The health toll of the pandemic
Since the start of the Covid-19 pandemic, millions of Americans have delayed or forgone needed medical care. Survey data has found that more than 1 in 4 adults have recently avoided health care, and 20% did not get medical care they needed for something other than Covid. The trend holds true across income levels, but is especially prevalent among low-income households and those seeking mental health care. Gideon Lukens of the Center on Budget and Policy Priorities reports that the American Rescue Plan Act includes several provisions designed to help:  

It expands health insurance coverage and makes it more affordable by reducing or eliminating insurance premiums for plans in the Affordable Care Act (ACA) marketplaces, and it incentivizes states that have not yet adopted the ACA’s Medicaid expansion to do so. It invests in community mental and behavioral health services for adults and children, including support for mobile crisis intervention services. Finally, it helps tens of millions of people through expanded unemployment benefits, more food and housing assistance, tax credit expansions, emergency funds, and other provisions.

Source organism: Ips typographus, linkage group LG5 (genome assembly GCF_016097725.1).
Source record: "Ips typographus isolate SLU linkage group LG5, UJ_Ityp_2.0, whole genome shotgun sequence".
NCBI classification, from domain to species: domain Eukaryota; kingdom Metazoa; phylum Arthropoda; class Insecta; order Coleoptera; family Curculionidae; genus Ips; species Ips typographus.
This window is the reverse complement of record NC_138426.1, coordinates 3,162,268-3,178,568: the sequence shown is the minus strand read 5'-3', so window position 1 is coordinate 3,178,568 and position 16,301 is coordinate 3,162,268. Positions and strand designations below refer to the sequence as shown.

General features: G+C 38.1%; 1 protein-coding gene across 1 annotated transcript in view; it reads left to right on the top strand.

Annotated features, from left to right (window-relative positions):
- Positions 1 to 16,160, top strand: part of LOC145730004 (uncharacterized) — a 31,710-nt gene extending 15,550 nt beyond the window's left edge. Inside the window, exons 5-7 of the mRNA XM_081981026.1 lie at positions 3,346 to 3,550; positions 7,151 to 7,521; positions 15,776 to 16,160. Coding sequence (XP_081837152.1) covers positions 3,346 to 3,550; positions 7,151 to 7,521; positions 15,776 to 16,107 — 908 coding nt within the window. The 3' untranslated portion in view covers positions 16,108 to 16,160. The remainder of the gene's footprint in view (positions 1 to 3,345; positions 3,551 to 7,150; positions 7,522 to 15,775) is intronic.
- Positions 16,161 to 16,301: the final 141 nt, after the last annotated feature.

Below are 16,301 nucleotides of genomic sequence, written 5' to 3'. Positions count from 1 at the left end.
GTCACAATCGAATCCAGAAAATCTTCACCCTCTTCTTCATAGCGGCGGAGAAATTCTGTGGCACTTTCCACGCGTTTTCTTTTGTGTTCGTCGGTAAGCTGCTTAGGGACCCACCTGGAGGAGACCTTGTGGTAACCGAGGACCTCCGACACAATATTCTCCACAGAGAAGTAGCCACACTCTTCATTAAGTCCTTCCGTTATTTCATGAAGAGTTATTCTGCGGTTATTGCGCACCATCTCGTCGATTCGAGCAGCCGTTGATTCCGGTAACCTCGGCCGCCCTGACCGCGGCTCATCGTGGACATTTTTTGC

Number of the Day
70.6 – Percentage of Black people in their “prime” working years – age 25 to 54 – in the workforce, which is 7.2 percentage points below the employment-to-population ratio for whites (77.8%). Some economists say this shows the economy has plenty of room to grow and add new workers without overheating. (Source: The Washington Post)